The reader should be forewarned, however, that in the perspective of the entire memoir, Pragier devotes less attention to the interwar period than to Polish political exile during the Second World War. He was in the first group of prominent Polish politicians who arrived in Paris and began recreating the government alongside the Western allies. In this first period in Paris though, then after the defeat of the French Third Republic in Polish London, Pragier followed his own path. He was critical of Władysław Sikorski, the prime minister in exile, and later of Stanisław Mikołajczyk, Sikorski’s successor. He often argued with his own colleagues from the Polish Socialist Party, and on the other hand he joined discussions and some forms of cooperation with the party that was traditionally the greatest socialist opponent, National Democracy. He met with its members on the basis of a policy of “steadfastness” – consistent, firm defense of prewar Polish borders and manifestations of the full independence of the Polish government in the face of pressure from the Big Three alliance. To Pragier, therefore, signing the Sikorski-Mayski Agreement, a treaty between Poland the Soviet Union (the name taken from its two most notable signatories, Prime Minister Sikorski and the Soviet ambassador to the United Kingdom, Ivan Mayski), meant capitulation. Decisions taken by Stanisław Mikołajczyk in trying to find a modus vivendi with Moscow and at the price of certain concessions in attempts to preserve the independence of postwar Poland, were considered by Pragier a slippery slope leading to full subordination to the Soviet Union.
The Simple Past convinces us that for Pragier the idea of Polish “steadfastness” was not only a symbolic thing – a means of showing the entire world disagreements that elites in exile had with the way leaders of the major powers were acting – but the best possible political strategy, providing real hope for eventual liberation. Pragier’s concept was adopted when it was too late, though. The government that was established in late November 1944, under the leadership of Tomasz Arciszewski, no longer had the tools to alter the country’ political fate. Pragier was among those who set the de facto tone for the activity of that government, which was losing international recognition, however, and facing the gradual demobilization of the Polish Armed Forces in the West along with the dissolution of expanded government administration in exile during the war years.
Pragier decide not to return to the country after the war – the idea of “steadfastness” prevailed. In the following years, he remained one of the most active political participants in émigré life and in media polemics (he ran the popular Puszka Pandory column – Pandora’s Box – for the periodical Wiadomości in London). He believed the role of emigration entailed preservation of the continuity of independent Polish statehood, while providing testimony to a will to regain full independence by Poles and manifesting Poland’s membership in the Western world. Pragier remained faithful to this idea until his death in 1976.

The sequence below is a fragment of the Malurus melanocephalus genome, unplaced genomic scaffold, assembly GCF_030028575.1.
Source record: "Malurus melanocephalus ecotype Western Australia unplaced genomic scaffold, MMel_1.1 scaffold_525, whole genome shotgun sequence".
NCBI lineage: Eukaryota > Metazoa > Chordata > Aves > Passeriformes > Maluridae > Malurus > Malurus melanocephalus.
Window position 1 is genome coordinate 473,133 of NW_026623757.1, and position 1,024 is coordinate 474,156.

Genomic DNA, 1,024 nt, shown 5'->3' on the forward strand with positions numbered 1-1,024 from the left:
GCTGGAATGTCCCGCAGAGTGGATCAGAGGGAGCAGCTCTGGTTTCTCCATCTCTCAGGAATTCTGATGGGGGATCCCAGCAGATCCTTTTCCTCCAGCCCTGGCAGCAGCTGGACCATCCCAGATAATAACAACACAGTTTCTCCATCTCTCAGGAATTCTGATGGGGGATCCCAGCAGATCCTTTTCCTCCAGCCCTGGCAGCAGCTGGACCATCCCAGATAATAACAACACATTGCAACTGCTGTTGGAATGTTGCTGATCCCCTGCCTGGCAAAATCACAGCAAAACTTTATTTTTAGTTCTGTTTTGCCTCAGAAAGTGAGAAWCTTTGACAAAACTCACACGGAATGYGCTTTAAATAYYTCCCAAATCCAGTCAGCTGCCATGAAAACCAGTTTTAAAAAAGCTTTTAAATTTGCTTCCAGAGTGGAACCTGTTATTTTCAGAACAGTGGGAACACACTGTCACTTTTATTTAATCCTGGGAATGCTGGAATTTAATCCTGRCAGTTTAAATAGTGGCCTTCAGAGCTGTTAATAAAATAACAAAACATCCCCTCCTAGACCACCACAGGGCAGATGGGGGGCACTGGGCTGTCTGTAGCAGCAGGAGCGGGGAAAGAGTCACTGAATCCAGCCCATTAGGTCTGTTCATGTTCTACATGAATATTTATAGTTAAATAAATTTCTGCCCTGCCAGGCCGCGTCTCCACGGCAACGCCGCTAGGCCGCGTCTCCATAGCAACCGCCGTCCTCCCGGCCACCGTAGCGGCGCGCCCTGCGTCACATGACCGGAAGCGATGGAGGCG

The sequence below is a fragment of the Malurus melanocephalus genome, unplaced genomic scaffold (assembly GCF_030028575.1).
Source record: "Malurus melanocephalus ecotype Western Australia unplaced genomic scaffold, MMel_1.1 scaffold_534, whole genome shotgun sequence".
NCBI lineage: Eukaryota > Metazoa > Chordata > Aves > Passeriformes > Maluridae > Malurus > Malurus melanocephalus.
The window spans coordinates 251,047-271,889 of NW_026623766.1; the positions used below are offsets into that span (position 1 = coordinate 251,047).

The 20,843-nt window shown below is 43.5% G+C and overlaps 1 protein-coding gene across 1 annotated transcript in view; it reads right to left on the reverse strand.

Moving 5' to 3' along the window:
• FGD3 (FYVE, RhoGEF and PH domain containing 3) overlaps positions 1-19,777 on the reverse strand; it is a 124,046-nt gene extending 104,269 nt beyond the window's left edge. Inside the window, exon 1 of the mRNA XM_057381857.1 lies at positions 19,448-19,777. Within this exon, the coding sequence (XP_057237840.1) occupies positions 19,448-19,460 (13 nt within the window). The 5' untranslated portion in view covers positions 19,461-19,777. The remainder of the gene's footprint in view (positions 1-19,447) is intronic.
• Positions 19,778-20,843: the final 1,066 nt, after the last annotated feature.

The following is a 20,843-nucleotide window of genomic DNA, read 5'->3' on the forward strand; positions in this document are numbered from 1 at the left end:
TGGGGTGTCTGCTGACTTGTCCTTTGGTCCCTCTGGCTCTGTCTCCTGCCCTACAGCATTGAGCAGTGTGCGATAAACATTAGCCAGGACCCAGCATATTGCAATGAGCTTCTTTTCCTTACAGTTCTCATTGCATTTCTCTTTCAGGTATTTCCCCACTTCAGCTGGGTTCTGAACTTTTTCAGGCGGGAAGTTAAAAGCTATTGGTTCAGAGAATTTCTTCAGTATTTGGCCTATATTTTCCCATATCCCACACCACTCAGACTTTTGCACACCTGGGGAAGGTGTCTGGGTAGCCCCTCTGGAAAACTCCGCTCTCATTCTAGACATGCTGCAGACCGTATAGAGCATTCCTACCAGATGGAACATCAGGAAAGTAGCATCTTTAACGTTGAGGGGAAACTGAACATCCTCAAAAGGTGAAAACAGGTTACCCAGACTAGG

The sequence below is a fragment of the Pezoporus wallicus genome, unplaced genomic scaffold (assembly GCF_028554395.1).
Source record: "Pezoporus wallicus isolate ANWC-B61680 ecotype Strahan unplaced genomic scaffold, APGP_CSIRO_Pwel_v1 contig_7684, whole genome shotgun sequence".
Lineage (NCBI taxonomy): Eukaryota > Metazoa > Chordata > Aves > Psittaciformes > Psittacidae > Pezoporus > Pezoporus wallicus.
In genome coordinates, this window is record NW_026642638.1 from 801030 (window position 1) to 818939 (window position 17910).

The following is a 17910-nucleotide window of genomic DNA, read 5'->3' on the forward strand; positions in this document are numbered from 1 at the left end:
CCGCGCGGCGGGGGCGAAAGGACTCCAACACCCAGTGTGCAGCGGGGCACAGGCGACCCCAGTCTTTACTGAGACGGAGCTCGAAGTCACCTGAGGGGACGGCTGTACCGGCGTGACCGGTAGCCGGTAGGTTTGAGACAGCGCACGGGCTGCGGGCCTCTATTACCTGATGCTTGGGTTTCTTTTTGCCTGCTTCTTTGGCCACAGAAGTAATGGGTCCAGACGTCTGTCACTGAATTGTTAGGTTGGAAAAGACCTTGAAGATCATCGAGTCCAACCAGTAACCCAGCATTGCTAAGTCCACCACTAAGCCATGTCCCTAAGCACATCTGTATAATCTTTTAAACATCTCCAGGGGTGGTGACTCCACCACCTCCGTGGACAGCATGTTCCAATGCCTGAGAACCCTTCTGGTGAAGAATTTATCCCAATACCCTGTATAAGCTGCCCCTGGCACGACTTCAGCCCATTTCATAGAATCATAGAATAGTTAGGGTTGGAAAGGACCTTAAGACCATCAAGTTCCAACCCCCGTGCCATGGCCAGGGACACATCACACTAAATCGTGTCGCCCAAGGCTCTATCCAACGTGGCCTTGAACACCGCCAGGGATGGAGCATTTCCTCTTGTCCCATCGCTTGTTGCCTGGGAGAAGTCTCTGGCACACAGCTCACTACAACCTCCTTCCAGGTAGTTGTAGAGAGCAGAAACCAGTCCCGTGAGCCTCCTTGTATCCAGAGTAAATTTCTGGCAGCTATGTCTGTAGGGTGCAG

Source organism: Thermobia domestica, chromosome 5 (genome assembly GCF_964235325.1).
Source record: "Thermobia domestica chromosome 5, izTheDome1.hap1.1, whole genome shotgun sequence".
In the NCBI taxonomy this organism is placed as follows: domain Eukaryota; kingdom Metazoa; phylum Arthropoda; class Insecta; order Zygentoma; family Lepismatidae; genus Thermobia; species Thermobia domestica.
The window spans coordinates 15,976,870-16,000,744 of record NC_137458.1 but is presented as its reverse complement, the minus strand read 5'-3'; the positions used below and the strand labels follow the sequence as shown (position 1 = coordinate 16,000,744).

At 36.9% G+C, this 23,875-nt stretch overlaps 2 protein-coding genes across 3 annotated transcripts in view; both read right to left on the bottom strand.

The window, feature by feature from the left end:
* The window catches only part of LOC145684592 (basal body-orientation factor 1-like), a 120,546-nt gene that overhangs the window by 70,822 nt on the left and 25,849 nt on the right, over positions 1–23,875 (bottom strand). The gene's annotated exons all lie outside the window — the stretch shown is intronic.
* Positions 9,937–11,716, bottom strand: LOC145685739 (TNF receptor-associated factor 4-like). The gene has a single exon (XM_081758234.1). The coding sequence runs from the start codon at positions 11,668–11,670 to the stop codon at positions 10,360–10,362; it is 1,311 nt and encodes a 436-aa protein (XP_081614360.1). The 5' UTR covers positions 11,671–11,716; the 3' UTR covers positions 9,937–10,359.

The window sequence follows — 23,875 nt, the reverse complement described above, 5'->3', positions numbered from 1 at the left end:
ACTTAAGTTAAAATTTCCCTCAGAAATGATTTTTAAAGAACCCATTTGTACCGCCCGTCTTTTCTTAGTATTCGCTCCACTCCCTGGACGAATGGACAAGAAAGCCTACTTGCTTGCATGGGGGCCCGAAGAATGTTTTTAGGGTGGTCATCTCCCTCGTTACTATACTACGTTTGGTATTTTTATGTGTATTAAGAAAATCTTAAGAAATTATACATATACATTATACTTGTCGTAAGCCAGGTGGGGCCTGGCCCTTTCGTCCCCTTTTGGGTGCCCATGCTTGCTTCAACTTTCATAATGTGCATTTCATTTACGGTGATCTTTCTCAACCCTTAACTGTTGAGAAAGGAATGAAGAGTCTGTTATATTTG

The first edition of his memoirs had come out in London a decade earlier, in 1966. Its publisher was Bolesław Świderski, a prewar activist in the national-radical movement. Of course The Simple Past, the work of an exceptional émigré politician, was not allowed to be distributed in Poland, though some copies found their way into academic libraries and to some historians. The book was almost immediately regarded as a classic, among the most frequently quoted political memoirs in literature devoted to the Second Polish Republic and Polish London from 1940 to 1945.
It had been, however, a work that was hard to accessible, known to some only from footnotes and references. All the more reason to appreciate the initiative of the Polish History Museum, especially as their new edition is a critical one, including footnotes and clarifications about Pragier when he is clearly being biased about himself. Additionally, the edition is enriched with a comprehensive hundred-page introduction, which draws this extraordinary person closer to the reader, and which was developed by the historians Andrzej Friszke and Ewa Pejaś.
The new edition of The Simple Past may interest not only academic researchers, but stands the chance of also reaching a broader, more diverse readership. Especially because the cool politician and economist Pragier seemed to be turns out, in fact to be a brilliant, talented literary diarist. His memoirs are both an extraordinary journey through the complicated history of Poland in the first half of the twentieth century, and an opportunity to read good piece of prose writing, very engaging and surprisingly rich in its vocabulary.
Author: Kamil Piskała
Translation: Alicja Rosé & Alan Lockwood